To De Kallgren special thanks for her patience and expertise in coding biographical information on over four thousand women leaders. Accolades, also, to the captain of the editorial ship, John Tryneski at the University of Chicago Press, who consistently combined over what ended up being years a seamless joining of intellectual insight with sensitive consideration for author and manuscript. To my second best buddy, Lesko, thanks for starting my every day with such tail wagging zest, and to my best buddy, Bob Davoli, all my love and thanks for so much for so long.
Yet there are many groups in the United States to whom the country has consistently failed to keep its promise of equality. For African Americans the heritage of racialized slavery that marks the very founding of the American state is a blight upon our past. The virtual genocide of Native Americans in the wake of the expansion of the American state constitutes wrongdoing of gargantuan proportions.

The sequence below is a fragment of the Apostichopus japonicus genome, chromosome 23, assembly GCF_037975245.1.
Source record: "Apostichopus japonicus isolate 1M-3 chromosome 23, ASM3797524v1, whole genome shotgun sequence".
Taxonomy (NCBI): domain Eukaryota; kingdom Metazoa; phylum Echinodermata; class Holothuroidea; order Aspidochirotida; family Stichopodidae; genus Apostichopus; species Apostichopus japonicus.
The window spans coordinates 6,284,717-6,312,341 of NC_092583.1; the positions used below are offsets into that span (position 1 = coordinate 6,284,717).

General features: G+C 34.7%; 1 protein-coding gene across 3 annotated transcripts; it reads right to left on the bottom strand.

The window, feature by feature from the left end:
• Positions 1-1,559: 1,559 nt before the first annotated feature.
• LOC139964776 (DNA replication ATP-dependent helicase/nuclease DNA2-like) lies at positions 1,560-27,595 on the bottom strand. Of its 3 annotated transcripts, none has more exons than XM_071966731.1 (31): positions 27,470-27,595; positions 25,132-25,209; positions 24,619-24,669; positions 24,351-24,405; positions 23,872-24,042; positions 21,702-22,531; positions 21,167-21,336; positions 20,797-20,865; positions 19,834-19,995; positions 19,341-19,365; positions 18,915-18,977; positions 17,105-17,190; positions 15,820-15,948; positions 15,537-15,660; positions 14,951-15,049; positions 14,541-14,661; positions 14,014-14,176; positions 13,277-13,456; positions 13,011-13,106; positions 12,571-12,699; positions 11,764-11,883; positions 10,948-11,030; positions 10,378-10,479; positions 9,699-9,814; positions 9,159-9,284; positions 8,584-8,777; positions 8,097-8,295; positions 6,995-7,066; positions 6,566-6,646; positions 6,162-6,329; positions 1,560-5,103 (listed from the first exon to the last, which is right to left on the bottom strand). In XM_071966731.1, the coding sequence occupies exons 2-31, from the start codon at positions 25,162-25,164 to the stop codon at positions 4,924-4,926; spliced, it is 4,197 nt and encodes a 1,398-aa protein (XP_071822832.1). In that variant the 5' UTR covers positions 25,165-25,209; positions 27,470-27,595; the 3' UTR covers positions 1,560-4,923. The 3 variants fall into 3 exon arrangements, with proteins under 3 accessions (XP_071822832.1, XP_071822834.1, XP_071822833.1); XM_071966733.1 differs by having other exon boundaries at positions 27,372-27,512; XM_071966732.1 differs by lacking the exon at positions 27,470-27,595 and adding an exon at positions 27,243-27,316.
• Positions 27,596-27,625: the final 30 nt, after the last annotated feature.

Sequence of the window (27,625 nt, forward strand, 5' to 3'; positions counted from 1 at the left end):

And today Americans and their government still struggle to find ways to guarantee the rights of massive numbers of immigrants whose lives belie the promise that America is a land of plenty for newcomers as well as for those already privileged to have access to its bounty. Despite the earning gap between men and women that stubbornly refuses to close, women in the United States currently have high rates of education and comparable, if not higher, rates of entry into the professions and business than do women in other industrial democracies.